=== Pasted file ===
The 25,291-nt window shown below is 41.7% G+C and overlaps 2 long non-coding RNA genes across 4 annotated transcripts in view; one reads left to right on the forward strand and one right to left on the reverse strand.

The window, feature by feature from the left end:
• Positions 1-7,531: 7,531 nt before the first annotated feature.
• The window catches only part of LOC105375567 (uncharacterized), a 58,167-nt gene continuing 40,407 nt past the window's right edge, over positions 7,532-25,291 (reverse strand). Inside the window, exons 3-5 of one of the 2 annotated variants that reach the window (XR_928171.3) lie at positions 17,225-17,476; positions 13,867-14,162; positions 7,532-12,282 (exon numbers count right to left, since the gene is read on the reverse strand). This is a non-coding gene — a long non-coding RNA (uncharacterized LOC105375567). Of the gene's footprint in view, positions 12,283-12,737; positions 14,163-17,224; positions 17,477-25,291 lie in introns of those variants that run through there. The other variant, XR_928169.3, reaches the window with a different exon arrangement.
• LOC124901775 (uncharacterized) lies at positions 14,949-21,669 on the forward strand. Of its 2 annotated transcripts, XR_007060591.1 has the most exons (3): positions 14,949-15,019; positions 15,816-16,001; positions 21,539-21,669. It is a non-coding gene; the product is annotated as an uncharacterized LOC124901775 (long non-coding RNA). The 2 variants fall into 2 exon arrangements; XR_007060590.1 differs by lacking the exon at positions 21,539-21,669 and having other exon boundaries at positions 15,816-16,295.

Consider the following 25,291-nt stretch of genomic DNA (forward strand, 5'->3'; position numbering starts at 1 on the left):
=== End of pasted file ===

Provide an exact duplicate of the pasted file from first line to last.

The 25,291-nt window shown below is 41.7% G+C and overlaps 2 long non-coding RNA genes across 4 annotated transcripts in view; one reads left to right on the forward strand and one right to left on the reverse strand.

The window, feature by feature from the left end:
• Positions 1-7,531: 7,531 nt before the first annotated feature.
• The window catches only part of LOC105375567 (uncharacterized), a 58,167-nt gene continuing 40,407 nt past the window's right edge, over positions 7,532-25,291 (reverse strand). Inside the window, exons 3-5 of one of the 2 annotated variants that reach the window (XR_928171.3) lie at positions 17,225-17,476; positions 13,867-14,162; positions 7,532-12,282 (exon numbers count right to left, since the gene is read on the reverse strand). This is a non-coding gene — a long non-coding RNA (uncharacterized LOC105375567). Of the gene's footprint in view, positions 12,283-12,737; positions 14,163-17,224; positions 17,477-25,291 lie in introns of those variants that run through there. The other variant, XR_928169.3, reaches the window with a different exon arrangement.
• LOC124901775 (uncharacterized) lies at positions 14,949-21,669 on the forward strand. Of its 2 annotated transcripts, XR_007060591.1 has the most exons (3): positions 14,949-15,019; positions 15,816-16,001; positions 21,539-21,669. It is a non-coding gene; the product is annotated as an uncharacterized LOC124901775 (long non-coding RNA). The 2 variants fall into 2 exon arrangements; XR_007060590.1 differs by lacking the exon at positions 21,539-21,669 and having other exon boundaries at positions 15,816-16,295.

Consider the following 25,291-nt stretch of genomic DNA (forward strand, 5'->3'; position numbering starts at 1 on the left):